Hackers are targeting an unpatched bug in Internet Explorer that could leave a user's PC under their control, warns Microsoft.

"We have also been made aware of proof of concept code and malicious software targeting the reported vulnerability," Microsoft said in an update posted to its website Tuesday.

The problem in question has been a matter of public knowledge since May, but it was not considered to be a serious issue until last week, when British security firm Computer Terrorism published "proof of concept" code showing how hackers could exploit the problem and possibly take over a Windows system.

The bug concerns the way IE processes the "Window()" function in JavaScript, a popular scripting language used by web developers to make their sites more dynamic.

Microsoft's Windows Live Safety Center is now able to detect and remove the malicious software.

The Live Safety Center scans for a program called TrojanDownloader:Win32/Delf.DH, which exploits the bug. "There are no readily apparent indications that your computer is infected by TrojanDownloader:Win32/Delf.DH. However, the presence of a file named KVG.exe or keks.exe in your Startup folder may be a symptom of infection by this Trojan," Microsoft saidin a statement on its website

The vulnerability affects users on Windows XP, Windows, 2000 and Windows 98, Microsoft said. "Customers who are running Windows Server 2003 and Windows Server 2003 Service Pack 1 in their default configurations, with the Enhanced Security Configuration turned on, are not affected," the advisory states.

Attackers would first need to trick users into clicking on a web link to launch the malicious code. But once that was done, it could set up a chain of events that could ultimately let a hacker gain control of the user's system.

To avoid the problem, the SANS Internet Storm Center has advised users to turn off JavaScript, which can be done by disabling "Active scripting" in Internet Explorer's Internet Options menu, or to use an alternative browser like Firefox or Opera.

Microsoft executives were not available for comment on this matter, and a spokeswoman with the company's public relations agency declined to comment further on the malicious software reported in Microsoft's advisory or to say when the company planned to fix the problem. "Microsoft is still investigating this vulnerability," she wrote in an e-mail.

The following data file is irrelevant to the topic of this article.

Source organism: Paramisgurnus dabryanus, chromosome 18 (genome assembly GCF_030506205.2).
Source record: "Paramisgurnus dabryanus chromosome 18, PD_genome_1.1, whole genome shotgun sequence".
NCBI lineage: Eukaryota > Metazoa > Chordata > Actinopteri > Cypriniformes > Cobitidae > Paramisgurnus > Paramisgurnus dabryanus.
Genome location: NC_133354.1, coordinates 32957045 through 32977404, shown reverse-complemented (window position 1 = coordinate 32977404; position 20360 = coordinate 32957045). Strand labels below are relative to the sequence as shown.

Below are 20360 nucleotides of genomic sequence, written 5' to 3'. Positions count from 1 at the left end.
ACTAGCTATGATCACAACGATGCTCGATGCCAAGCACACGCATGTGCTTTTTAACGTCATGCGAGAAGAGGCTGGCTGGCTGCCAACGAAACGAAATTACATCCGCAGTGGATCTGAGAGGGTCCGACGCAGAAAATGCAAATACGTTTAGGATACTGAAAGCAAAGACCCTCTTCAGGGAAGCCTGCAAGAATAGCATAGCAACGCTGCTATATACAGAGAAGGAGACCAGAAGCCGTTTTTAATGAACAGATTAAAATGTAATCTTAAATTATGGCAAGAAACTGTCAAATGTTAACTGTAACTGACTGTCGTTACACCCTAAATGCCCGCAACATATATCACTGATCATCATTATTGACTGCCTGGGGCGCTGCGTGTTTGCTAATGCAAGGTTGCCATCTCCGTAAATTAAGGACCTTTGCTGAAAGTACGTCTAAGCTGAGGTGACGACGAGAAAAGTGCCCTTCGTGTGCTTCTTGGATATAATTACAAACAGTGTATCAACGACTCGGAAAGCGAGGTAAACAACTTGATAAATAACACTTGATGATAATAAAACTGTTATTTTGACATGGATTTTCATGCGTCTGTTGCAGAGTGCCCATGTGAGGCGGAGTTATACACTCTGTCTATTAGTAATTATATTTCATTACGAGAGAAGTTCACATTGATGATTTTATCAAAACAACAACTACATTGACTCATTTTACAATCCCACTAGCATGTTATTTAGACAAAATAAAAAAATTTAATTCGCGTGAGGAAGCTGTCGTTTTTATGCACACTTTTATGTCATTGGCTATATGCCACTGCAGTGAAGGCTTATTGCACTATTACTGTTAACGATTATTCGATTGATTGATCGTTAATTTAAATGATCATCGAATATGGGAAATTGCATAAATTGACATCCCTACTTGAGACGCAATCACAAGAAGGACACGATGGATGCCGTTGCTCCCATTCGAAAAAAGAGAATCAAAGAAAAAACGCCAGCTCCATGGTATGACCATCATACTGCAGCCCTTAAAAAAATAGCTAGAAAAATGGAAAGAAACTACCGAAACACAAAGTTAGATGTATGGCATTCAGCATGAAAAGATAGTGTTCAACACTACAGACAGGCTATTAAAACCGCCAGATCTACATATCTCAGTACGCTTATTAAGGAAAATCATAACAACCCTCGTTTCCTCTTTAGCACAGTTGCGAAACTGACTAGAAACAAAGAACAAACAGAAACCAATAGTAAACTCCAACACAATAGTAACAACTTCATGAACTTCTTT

That response didn't sit well with one security expert. "This issue is a damning one for Microsoft's commitment to security," said Russ Cooper, editor of the NTBugtraq newslist and a scientist with security vendor Cybertrust. "They have known about the module which contained the flaw since May this year. At the very least, that module should have been fixed even if not released to the public."

"The result is that we are taught, yet again, that if you want to get a vendor's attention to a flaw in their product you need to create an exploit and publish it," he said. "Just telling them is not sufficient."

Microsoft's security advisory criticises Computer Terrorism for doing just that. "Microsoft is concerned that this new report of a vulnerability in Internet Explorer was not disclosed responsibly, potentially putting computer users at risk," the advisory states. "We believe the commonly accepted practice of reporting vulnerabilities directly to a vendor serves everyone's best interests."

Security vendor Sophos has not yet seen attackers exploiting this code, said Sophos Senior Technology Consultant Graham Cluley. This suggests that Microsoft may wait until its next scheduled security update on 13 December to fix the problem, rather than rushing out a patch immediately, he said. "If someone has just posted something up on few Web sites, then they probably wouldn't bother. But if there is something actively spreading, then they probably would do it," he said. "I think they're probably loath to issue an update out of the cycle."